If you know any millennials and recent college grads, this is, like, the best news ever!
While you were in school, do you remember rewarding yourself with maybe a snack or a movie break if you wrote a certain amount of a term paper, or read a certain amount of a textbook? Mental breaks are a good thing and they're proven to boost productivity. Otherwise, your brain just feels stale after a while.
Well, guess what? The same rules apply when you enter the work force.
There was a recent study done in China that proves that browsing social media sites at work could actually be good for productivity, counterintuitive as that may sound. But there's an emphasis on "light" usage of social media.
This study was catered toward recent college grads who are working their first full-time jobs. In most cases, entry-level positions are not as exciting as some young professionals have hoped for. But when you're working your way up the corporate ladder, you have to start somewhere, and that's usually at the bottom.
The social media theory suggests that browsing sites such as Facebook, Twitter and Instagram will help young employees cope with the stress of a new job and the routine of working long hours by having a distraction every so often. Going from college life to working life can be quite a shock to some people, especially when the wage they're working for wasn't what they expected.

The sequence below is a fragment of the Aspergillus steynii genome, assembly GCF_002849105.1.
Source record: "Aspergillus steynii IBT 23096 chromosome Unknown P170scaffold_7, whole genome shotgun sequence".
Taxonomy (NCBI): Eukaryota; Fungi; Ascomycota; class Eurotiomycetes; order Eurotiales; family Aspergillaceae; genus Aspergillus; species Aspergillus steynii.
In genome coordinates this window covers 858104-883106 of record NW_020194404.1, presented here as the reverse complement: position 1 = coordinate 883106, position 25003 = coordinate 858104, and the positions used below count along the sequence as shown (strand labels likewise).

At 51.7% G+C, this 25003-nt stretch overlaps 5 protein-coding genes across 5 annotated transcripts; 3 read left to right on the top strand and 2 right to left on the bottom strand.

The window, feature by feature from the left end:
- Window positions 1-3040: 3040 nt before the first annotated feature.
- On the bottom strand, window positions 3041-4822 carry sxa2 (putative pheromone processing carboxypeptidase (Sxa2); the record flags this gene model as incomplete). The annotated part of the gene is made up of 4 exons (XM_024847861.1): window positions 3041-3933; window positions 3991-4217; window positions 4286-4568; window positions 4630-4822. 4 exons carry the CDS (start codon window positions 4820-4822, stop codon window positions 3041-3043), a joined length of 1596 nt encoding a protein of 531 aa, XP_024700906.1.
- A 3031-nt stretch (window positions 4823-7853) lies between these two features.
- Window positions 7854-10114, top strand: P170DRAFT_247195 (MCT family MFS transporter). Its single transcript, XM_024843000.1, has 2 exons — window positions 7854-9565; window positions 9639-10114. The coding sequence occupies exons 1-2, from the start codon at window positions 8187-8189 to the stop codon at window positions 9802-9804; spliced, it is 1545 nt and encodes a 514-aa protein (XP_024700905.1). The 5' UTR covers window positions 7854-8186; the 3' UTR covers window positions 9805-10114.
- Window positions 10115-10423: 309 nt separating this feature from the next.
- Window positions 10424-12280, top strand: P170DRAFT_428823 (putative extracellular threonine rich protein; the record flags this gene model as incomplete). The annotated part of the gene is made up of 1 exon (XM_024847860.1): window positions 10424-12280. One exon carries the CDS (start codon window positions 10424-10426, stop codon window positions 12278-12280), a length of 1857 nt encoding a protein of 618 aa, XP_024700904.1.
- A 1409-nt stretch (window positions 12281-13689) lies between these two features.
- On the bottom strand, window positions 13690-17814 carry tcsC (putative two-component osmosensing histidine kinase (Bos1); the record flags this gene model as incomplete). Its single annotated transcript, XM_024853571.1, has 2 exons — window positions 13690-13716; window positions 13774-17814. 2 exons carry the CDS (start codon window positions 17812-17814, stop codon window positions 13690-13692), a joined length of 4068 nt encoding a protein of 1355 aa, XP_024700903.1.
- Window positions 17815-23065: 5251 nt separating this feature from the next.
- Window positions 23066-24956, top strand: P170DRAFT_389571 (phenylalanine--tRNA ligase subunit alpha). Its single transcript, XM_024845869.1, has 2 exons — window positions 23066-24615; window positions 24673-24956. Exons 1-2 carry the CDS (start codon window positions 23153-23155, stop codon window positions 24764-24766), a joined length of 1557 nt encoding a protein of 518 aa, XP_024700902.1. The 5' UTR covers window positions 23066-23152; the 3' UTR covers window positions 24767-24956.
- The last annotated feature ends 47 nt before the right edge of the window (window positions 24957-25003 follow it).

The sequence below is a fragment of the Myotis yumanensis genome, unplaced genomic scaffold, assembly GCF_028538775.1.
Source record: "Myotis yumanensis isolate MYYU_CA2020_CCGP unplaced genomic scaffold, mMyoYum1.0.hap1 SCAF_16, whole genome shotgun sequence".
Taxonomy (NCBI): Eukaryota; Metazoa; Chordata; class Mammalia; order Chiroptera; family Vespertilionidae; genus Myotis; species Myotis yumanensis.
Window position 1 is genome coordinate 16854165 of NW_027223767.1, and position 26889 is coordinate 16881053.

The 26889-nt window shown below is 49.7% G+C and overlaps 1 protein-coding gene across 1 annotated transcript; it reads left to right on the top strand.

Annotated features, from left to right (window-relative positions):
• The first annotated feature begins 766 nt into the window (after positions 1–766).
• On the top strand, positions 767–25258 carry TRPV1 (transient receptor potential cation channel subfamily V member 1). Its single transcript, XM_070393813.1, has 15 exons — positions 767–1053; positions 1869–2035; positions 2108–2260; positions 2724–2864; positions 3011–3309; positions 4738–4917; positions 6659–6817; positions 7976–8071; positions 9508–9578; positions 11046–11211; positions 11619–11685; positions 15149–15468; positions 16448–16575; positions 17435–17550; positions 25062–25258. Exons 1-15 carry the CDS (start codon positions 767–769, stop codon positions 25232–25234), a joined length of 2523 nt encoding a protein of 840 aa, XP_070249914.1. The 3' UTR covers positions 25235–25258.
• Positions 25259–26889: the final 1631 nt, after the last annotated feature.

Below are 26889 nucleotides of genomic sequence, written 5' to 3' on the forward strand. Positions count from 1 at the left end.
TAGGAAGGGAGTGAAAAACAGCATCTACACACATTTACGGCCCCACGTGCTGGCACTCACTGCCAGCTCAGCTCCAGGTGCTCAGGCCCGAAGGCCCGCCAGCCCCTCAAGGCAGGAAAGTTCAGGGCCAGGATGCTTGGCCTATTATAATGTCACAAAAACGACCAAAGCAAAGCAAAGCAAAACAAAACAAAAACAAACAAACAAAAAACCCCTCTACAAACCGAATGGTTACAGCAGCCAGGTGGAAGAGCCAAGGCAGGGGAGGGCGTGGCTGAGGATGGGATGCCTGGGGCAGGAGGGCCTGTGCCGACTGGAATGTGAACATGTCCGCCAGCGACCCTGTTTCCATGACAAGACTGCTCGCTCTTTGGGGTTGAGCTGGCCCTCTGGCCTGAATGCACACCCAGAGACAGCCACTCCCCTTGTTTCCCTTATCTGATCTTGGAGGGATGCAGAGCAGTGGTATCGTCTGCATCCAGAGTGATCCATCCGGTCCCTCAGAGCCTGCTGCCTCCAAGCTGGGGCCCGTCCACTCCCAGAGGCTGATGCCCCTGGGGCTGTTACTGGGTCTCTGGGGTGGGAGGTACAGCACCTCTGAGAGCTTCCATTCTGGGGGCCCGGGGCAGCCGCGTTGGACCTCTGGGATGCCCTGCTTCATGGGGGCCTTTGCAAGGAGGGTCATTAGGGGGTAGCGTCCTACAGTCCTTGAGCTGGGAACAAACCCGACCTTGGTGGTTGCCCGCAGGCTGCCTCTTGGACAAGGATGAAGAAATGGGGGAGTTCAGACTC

The study, which appeared in the journal "Employee Relations," suggests that "the use of social media at work can be a positive thing, as long as it’s done in moderation. A little bit of personal social media can spur creativity and give workers an outlet for their stress. But too much social media use, as you might guess, makes people unproductive and often signals that the person feels alienated from his or her job."
So there is definitely a fine line, and ideally, as young professionals find themselves getting promoted over time and finding better suited jobs with higher pay, the dependency on social media should proportionally decrease. Especially as higher positions generate more responsibility, after a while, casual browsing on Facebook may get phased out. Unless you're lucky enough to actually have social media marketing as part of your job description.